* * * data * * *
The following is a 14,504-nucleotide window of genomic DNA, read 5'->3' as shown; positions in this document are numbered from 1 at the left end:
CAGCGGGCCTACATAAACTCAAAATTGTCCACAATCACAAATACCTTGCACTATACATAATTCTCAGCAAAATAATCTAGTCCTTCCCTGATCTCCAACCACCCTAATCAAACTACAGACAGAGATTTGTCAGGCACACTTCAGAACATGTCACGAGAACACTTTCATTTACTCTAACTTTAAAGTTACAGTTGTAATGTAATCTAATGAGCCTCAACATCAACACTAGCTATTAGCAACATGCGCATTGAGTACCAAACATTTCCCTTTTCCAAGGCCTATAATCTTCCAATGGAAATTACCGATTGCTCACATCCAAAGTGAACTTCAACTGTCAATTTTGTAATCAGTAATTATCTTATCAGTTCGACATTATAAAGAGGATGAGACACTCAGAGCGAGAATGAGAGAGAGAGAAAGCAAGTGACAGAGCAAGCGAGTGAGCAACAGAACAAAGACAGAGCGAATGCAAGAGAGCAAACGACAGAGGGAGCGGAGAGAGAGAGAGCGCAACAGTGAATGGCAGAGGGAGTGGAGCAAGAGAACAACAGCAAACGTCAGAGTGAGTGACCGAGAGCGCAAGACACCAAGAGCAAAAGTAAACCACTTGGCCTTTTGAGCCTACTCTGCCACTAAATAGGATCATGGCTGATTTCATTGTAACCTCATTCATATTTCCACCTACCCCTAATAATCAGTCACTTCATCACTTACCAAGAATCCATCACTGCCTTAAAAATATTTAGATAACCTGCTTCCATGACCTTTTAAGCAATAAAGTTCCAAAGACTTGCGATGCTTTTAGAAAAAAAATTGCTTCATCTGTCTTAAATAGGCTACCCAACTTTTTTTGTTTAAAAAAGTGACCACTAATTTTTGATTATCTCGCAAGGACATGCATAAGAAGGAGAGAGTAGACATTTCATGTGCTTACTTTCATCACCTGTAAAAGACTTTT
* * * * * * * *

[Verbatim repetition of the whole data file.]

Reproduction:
The following is a 14,504-nucleotide window of genomic DNA, read 5'->3' as shown; positions in this document are numbered from 1 at the left end:
CAGCGGGCCTACATAAACTCAAAATTGTCCACAATCACAAATACCTTGCACTATACATAATTCTCAGCAAAATAATCTAGTCCTTCCCTGATCTCCAACCACCCTAATCAAACTACAGACAGAGATTTGTCAGGCACACTTCAGAACATGTCACGAGAACACTTTCATTTACTCTAACTTTAAAGTTACAGTTGTAATGTAATCTAATGAGCCTCAACATCAACACTAGCTATTAGCAACATGCGCATTGAGTACCAAACATTTCCCTTTTCCAAGGCCTATAATCTTCCAATGGAAATTACCGATTGCTCACATCCAAAGTGAACTTCAACTGTCAATTTTGTAATCAGTAATTATCTTATCAGTTCGACATTATAAAGAGGATGAGACACTCAGAGCGAGAATGAGAGAGAGAGAAAGCAAGTGACAGAGCAAGCGAGTGAGCAACAGAACAAAGACAGAGCGAATGCAAGAGAGCAAACGACAGAGGGAGCGGAGAGAGAGAGAGCGCAACAGTGAATGGCAGAGGGAGTGGAGCAAGAGAACAACAGCAAACGTCAGAGTGAGTGACCGAGAGCGCAAGACACCAAGAGCAAAAGTAAACCACTTGGCCTTTTGAGCCTACTCTGCCACTAAATAGGATCATGGCTGATTTCATTGTAACCTCATTCATATTTCCACCTACCCCTAATAATCAGTCACTTCATCACTTACCAAGAATCCATCACTGCCTTAAAAATATTTAGATAACCTGCTTCCATGACCTTTTAAGCAATAAAGTTCCAAAGACTTGCGATGCTTTTAGAAAAAAAATTGCTTCATCTGTCTTAAATAGGCTACCCAACTTTTTTTGTTTAAAAAAGTGACCACTAATTTTTGATTATCTCGCAAGGACATGCATAAGAAGGAGAGAGTAGACATTTCATGTGCTTACTTTCATCACCTGTAAAAGACTTTT